Picking nettle seed.
It's not difficult, but ...
I'm self-taught in the use of nettle seed (Urtica dioica). Or book-taught. That is, nobody showed me what picked nettle seed should look like, or when you should pick them, or anything such.
[image:13481 align=left hspace=1]Pic: Nettle seed, ripe for picking.
The first time I picked nettle seed I waited until they were ready for picking (green, heavy with seed, hanging down the stems) and milked the plants (using gloves - stinging nettles sting). Wow, thought I, while pulling off handsful of seed in one of my best nettle spots, this is really easy - my basket is full in no time at all!
Once I got home with my take I put down a layer of newspapers and put a clean old bedsheet on top of that. Then I upended my basket and spread the nettle seeds on that (still using gloves). It was a rather thick layer - it was a big basket.
One step back, survey your take -- umm, that's moving rather a lot. Well, it'll calm down.
Next day, mix the seeds so those on the bottom are now on top (still using gloves), it's still moving. Urk. Well, it'll calm down.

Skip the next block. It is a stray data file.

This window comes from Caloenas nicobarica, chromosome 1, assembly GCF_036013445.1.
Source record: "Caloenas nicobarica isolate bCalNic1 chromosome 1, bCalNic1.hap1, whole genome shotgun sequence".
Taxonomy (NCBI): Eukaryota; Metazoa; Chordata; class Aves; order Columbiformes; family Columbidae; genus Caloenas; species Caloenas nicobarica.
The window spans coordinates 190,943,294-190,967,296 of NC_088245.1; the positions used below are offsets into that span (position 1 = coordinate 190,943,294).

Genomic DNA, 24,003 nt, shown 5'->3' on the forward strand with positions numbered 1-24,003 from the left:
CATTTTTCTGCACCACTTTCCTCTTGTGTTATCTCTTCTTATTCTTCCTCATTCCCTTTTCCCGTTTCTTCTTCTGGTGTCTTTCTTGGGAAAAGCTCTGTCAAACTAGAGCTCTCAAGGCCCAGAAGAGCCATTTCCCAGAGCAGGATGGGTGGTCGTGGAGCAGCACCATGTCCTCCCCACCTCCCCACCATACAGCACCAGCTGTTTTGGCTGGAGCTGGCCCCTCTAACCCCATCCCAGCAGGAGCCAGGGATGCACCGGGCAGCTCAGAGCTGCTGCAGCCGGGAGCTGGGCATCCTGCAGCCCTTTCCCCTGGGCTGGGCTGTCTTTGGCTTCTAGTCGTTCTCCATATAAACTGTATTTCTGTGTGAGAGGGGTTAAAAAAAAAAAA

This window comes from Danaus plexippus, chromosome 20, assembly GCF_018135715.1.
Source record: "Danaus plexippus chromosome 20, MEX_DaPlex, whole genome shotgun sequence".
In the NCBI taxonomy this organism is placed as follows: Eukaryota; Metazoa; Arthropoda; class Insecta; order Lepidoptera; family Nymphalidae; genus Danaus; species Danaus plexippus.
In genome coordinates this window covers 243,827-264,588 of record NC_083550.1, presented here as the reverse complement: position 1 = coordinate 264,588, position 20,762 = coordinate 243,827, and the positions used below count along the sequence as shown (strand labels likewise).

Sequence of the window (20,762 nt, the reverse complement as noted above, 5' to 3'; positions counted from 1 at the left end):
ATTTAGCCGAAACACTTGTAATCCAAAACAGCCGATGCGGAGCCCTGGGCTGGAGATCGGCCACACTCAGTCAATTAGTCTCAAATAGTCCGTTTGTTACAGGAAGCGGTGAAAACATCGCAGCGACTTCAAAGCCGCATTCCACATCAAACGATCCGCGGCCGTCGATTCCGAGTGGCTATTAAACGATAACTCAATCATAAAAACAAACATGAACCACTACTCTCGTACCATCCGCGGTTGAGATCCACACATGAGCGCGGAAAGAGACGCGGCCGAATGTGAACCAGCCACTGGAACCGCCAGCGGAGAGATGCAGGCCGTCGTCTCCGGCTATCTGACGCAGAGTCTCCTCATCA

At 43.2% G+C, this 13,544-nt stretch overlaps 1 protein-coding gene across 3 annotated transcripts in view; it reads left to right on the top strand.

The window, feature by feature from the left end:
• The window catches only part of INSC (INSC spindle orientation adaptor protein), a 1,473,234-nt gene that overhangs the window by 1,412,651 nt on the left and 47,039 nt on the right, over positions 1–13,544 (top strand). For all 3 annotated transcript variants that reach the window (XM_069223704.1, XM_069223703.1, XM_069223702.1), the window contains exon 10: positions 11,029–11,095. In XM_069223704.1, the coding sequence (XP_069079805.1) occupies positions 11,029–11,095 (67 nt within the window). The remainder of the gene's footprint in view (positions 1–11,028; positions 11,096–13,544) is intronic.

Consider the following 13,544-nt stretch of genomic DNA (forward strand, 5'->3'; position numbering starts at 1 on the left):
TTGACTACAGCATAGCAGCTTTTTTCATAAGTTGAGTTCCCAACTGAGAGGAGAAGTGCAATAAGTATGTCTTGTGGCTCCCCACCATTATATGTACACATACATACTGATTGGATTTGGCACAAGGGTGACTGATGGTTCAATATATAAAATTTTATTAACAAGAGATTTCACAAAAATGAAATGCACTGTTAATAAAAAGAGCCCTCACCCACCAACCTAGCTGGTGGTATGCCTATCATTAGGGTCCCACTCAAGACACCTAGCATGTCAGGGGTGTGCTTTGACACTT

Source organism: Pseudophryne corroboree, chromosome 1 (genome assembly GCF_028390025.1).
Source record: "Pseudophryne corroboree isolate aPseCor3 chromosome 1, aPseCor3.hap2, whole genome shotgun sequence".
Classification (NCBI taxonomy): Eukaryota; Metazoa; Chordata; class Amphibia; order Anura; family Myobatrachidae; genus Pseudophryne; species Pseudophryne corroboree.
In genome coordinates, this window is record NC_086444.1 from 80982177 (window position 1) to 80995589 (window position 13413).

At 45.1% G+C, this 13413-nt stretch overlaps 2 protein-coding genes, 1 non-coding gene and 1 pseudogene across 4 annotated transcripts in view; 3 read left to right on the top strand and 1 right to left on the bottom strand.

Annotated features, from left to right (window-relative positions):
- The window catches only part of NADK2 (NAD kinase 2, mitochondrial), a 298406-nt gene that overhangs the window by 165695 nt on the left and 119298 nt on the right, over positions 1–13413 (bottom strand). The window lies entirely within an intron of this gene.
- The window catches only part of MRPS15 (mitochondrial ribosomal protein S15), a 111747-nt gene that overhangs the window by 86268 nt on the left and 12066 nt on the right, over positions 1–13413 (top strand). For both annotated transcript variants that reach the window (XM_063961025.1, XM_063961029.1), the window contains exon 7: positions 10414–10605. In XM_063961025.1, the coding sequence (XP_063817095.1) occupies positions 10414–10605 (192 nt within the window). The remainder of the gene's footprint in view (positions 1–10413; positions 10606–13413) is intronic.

It was still moving after a week, at which point I took the corners of the sheet, brought the mess outdoors and dumped it at the edge of the forest.
Yech. I like my proteins, but not in that form.
[image:13484 align=left hspace=1]Pic: Nettle seed stalks, hung up in bundles to dry.
These days, when picking nettle seed, I pick stalks in seed. Those I bundle, two bundles to each piece of string, and hang them up to dry. That way, all the extra proteins, nevermind 6, 8 or no legs, can escape - downwards.
After the stalks are bone dry (they don't bend but break) I take them down, put them onto a large sheet in the middle of the floor, and pull the seeds off the stalks, stalk by stalk, bottom to top, still using gloves.